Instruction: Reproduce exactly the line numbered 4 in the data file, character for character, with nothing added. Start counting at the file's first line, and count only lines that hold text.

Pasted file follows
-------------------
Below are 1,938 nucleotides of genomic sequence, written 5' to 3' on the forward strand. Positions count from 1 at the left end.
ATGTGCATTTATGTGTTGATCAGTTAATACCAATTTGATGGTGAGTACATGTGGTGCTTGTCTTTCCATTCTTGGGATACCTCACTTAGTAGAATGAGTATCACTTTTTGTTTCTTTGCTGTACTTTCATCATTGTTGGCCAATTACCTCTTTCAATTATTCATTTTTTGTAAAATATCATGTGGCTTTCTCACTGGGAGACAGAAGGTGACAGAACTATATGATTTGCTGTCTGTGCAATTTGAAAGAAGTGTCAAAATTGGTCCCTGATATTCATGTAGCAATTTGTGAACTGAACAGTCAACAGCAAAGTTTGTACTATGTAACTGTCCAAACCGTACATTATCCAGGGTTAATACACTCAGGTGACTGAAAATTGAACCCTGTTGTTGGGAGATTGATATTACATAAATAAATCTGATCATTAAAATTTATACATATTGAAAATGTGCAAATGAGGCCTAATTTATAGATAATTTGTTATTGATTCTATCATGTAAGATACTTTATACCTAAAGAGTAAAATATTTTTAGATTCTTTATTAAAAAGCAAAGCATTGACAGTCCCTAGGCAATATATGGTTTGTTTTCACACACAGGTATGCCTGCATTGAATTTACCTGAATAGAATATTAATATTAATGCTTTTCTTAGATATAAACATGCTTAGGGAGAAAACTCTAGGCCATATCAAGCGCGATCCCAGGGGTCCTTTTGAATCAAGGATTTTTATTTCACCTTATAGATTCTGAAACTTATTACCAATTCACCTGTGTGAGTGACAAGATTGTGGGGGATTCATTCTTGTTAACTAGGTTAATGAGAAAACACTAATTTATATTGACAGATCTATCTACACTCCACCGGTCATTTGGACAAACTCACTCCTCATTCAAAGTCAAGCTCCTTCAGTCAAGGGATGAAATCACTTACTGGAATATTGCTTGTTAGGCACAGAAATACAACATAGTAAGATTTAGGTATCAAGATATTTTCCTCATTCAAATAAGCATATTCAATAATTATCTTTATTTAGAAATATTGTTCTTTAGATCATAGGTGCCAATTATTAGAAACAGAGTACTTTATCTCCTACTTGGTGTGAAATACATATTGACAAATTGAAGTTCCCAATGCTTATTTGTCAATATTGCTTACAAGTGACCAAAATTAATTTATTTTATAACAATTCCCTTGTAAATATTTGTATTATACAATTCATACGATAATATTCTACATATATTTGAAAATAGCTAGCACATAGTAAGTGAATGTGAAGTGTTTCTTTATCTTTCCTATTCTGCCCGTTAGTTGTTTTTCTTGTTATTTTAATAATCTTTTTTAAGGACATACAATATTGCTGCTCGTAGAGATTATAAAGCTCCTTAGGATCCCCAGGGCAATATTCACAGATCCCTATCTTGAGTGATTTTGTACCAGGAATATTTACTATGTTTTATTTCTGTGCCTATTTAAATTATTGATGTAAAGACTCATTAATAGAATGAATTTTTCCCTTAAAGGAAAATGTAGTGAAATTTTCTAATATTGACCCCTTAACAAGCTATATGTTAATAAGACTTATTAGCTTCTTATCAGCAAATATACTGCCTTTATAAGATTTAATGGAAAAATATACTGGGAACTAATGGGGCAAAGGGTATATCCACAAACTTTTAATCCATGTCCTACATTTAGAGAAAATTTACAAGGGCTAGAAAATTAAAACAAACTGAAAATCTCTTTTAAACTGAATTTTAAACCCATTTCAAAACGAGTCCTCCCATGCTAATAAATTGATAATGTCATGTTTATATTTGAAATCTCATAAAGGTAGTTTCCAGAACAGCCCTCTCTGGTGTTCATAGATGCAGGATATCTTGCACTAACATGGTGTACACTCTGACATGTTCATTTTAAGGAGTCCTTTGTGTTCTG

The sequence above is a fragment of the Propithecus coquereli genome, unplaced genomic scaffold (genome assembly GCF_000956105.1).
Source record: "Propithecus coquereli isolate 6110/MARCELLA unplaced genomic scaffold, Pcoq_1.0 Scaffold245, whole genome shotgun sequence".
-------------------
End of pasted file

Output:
Source record: "Propithecus coquereli isolate 6110/MARCELLA unplaced genomic scaffold, Pcoq_1.0 Scaffold245, whole genome shotgun sequence".